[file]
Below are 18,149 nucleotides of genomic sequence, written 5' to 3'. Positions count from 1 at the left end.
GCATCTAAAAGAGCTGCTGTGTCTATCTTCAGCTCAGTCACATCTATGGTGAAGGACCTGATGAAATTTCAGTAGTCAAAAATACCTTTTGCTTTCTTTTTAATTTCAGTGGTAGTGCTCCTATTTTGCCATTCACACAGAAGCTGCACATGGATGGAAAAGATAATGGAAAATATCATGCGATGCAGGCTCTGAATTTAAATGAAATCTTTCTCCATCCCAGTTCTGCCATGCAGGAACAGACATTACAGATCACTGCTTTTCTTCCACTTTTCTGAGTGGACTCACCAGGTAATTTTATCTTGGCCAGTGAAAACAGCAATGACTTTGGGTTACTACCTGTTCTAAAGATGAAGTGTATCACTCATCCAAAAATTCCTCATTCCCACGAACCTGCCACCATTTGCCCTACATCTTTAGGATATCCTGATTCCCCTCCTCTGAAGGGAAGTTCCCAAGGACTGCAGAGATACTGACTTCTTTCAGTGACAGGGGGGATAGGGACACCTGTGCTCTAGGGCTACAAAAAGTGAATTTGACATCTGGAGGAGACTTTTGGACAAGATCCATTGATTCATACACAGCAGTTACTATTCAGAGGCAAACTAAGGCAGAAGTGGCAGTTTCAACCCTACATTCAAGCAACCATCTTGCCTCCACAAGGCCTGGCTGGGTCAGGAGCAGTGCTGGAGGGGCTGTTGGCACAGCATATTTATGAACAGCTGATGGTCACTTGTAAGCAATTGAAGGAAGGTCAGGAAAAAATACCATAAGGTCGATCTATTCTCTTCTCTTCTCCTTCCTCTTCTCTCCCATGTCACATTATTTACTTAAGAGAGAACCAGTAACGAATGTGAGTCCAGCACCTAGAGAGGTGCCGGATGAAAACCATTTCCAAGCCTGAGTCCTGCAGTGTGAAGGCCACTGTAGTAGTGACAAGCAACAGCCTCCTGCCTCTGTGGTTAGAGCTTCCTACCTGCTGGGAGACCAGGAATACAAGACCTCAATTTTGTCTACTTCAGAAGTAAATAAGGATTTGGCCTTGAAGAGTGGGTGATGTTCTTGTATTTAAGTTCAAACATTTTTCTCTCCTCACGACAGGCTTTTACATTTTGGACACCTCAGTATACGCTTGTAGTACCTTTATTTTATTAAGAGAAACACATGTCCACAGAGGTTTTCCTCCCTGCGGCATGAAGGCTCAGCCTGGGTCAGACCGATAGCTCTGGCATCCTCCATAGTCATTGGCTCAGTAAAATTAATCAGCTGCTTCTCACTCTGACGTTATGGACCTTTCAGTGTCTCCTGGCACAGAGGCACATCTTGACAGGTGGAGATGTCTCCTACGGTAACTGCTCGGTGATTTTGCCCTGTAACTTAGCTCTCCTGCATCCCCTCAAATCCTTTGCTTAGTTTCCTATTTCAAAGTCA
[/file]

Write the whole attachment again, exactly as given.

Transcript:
Below are 18,149 nucleotides of genomic sequence, written 5' to 3'. Positions count from 1 at the left end.
GCATCTAAAAGAGCTGCTGTGTCTATCTTCAGCTCAGTCACATCTATGGTGAAGGACCTGATGAAATTTCAGTAGTCAAAAATACCTTTTGCTTTCTTTTTAATTTCAGTGGTAGTGCTCCTATTTTGCCATTCACACAGAAGCTGCACATGGATGGAAAAGATAATGGAAAATATCATGCGATGCAGGCTCTGAATTTAAATGAAATCTTTCTCCATCCCAGTTCTGCCATGCAGGAACAGACATTACAGATCACTGCTTTTCTTCCACTTTTCTGAGTGGACTCACCAGGTAATTTTATCTTGGCCAGTGAAAACAGCAATGACTTTGGGTTACTACCTGTTCTAAAGATGAAGTGTATCACTCATCCAAAAATTCCTCATTCCCACGAACCTGCCACCATTTGCCCTACATCTTTAGGATATCCTGATTCCCCTCCTCTGAAGGGAAGTTCCCAAGGACTGCAGAGATACTGACTTCTTTCAGTGACAGGGGGGATAGGGACACCTGTGCTCTAGGGCTACAAAAAGTGAATTTGACATCTGGAGGAGACTTTTGGACAAGATCCATTGATTCATACACAGCAGTTACTATTCAGAGGCAAACTAAGGCAGAAGTGGCAGTTTCAACCCTACATTCAAGCAACCATCTTGCCTCCACAAGGCCTGGCTGGGTCAGGAGCAGTGCTGGAGGGGCTGTTGGCACAGCATATTTATGAACAGCTGATGGTCACTTGTAAGCAATTGAAGGAAGGTCAGGAAAAAATACCATAAGGTCGATCTATTCTCTTCTCTTCTCCTTCCTCTTCTCTCCCATGTCACATTATTTACTTAAGAGAGAACCAGTAACGAATGTGAGTCCAGCACCTAGAGAGGTGCCGGATGAAAACCATTTCCAAGCCTGAGTCCTGCAGTGTGAAGGCCACTGTAGTAGTGACAAGCAACAGCCTCCTGCCTCTGTGGTTAGAGCTTCCTACCTGCTGGGAGACCAGGAATACAAGACCTCAATTTTGTCTACTTCAGAAGTAAATAAGGATTTGGCCTTGAAGAGTGGGTGATGTTCTTGTATTTAAGTTCAAACATTTTTCTCTCCTCACGACAGGCTTTTACATTTTGGACACCTCAGTATACGCTTGTAGTACCTTTATTTTATTAAGAGAAACACATGTCCACAGAGGTTTTCCTCCCTGCGGCATGAAGGCTCAGCCTGGGTCAGACCGATAGCTCTGGCATCCTCCATAGTCATTGGCTCAGTAAAATTAATCAGCTGCTTCTCACTCTGACGTTATGGACCTTTCAGTGTCTCCTGGCACAGAGGCACATCTTGACAGGTGGAGATGTCTCCTACGGTAACTGCTCGGTGATTTTGCCCTGTAACTTAGCTCTCCTGCATCCCCTCAAATCCTTTGCTTAGTTTCCTATTTCAAAGTCA